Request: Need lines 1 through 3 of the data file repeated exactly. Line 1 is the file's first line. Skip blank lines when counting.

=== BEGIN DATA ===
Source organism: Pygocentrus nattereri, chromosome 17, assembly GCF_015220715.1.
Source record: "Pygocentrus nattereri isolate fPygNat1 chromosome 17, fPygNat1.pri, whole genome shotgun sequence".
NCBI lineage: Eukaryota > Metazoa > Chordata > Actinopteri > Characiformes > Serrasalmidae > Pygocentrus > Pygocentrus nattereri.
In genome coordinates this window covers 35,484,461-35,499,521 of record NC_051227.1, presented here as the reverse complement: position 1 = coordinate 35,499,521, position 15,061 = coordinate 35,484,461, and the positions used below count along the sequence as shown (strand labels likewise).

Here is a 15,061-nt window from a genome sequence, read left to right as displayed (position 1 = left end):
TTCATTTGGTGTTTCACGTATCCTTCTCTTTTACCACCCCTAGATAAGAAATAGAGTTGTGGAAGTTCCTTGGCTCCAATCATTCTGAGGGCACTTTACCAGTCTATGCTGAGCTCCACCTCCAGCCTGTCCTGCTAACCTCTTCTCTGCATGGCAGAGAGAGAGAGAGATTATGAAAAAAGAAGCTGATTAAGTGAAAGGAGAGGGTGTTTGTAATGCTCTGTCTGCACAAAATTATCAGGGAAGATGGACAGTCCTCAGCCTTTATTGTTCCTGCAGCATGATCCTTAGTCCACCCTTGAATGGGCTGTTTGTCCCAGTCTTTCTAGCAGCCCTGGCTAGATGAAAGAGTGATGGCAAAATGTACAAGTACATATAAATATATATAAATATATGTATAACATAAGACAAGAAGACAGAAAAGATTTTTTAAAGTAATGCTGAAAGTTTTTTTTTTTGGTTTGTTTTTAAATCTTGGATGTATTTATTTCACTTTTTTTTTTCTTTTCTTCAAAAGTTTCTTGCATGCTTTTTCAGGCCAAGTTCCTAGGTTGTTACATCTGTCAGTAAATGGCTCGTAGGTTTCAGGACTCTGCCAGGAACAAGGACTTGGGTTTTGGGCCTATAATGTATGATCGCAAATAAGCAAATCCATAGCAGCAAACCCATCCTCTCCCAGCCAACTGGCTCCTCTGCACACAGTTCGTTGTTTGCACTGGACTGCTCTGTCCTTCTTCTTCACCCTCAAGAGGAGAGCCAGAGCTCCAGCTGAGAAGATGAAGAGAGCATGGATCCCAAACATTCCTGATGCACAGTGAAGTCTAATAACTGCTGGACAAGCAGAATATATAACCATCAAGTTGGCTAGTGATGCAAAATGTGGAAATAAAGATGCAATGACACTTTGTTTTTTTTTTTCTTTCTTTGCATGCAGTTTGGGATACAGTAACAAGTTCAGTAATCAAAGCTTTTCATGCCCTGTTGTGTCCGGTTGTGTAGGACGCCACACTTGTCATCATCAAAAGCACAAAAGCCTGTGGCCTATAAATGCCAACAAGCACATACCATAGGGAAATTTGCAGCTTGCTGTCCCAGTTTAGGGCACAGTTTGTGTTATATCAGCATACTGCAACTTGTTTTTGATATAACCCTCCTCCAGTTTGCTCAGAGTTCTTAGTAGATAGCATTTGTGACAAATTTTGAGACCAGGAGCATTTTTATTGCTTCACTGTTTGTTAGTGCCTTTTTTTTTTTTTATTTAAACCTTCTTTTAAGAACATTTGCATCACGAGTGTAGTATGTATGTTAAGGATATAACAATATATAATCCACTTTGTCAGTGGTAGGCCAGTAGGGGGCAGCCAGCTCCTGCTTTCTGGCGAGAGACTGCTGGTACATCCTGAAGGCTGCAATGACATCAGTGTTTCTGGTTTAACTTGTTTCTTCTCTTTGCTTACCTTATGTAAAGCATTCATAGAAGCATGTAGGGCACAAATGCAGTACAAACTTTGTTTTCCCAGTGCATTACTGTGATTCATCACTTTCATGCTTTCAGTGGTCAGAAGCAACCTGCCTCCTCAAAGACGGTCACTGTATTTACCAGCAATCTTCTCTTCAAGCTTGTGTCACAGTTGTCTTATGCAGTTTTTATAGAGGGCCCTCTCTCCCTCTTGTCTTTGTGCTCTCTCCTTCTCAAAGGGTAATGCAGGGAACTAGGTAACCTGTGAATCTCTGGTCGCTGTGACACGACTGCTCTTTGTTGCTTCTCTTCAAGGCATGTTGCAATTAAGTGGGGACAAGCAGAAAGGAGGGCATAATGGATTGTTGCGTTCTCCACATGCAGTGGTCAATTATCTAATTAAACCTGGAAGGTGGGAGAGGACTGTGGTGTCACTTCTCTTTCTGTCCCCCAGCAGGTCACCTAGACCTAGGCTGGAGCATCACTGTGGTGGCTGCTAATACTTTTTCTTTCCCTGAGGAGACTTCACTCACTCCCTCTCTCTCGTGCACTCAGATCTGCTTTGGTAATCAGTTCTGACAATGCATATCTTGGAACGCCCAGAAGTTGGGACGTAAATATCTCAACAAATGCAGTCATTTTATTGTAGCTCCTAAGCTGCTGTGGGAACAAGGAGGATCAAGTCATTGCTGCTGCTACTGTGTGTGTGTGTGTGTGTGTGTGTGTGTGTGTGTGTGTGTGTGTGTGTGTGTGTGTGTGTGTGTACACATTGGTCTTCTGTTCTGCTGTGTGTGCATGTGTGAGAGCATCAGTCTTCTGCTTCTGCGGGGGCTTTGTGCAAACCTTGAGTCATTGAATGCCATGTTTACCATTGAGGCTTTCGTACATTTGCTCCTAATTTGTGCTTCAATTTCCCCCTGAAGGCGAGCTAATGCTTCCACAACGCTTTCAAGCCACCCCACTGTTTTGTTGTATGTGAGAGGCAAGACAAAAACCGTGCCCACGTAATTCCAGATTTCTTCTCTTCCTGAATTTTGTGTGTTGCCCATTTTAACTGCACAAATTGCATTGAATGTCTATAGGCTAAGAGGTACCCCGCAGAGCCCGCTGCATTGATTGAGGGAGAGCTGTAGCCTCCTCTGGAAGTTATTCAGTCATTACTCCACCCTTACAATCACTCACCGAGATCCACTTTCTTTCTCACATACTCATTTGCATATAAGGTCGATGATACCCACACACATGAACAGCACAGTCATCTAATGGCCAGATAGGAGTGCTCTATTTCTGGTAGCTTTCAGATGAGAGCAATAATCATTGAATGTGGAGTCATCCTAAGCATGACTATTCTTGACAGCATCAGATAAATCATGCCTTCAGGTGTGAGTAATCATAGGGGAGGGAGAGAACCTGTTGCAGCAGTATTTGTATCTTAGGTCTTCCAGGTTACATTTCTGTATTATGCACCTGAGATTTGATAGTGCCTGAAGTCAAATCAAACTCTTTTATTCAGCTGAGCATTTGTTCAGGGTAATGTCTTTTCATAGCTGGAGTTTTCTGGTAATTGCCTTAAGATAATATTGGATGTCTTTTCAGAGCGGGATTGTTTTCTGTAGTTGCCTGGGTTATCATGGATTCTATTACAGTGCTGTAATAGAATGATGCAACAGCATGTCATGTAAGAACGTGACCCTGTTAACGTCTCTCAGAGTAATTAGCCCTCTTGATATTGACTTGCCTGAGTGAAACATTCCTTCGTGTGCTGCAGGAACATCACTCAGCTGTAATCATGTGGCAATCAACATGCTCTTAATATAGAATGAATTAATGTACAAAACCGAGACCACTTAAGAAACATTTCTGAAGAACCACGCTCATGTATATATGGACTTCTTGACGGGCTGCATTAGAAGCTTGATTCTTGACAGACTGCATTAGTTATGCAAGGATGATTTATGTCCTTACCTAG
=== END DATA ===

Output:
Source organism: Pygocentrus nattereri, chromosome 17, assembly GCF_015220715.1.
Source record: "Pygocentrus nattereri isolate fPygNat1 chromosome 17, fPygNat1.pri, whole genome shotgun sequence".
NCBI lineage: Eukaryota > Metazoa > Chordata > Actinopteri > Characiformes > Serrasalmidae > Pygocentrus > Pygocentrus nattereri.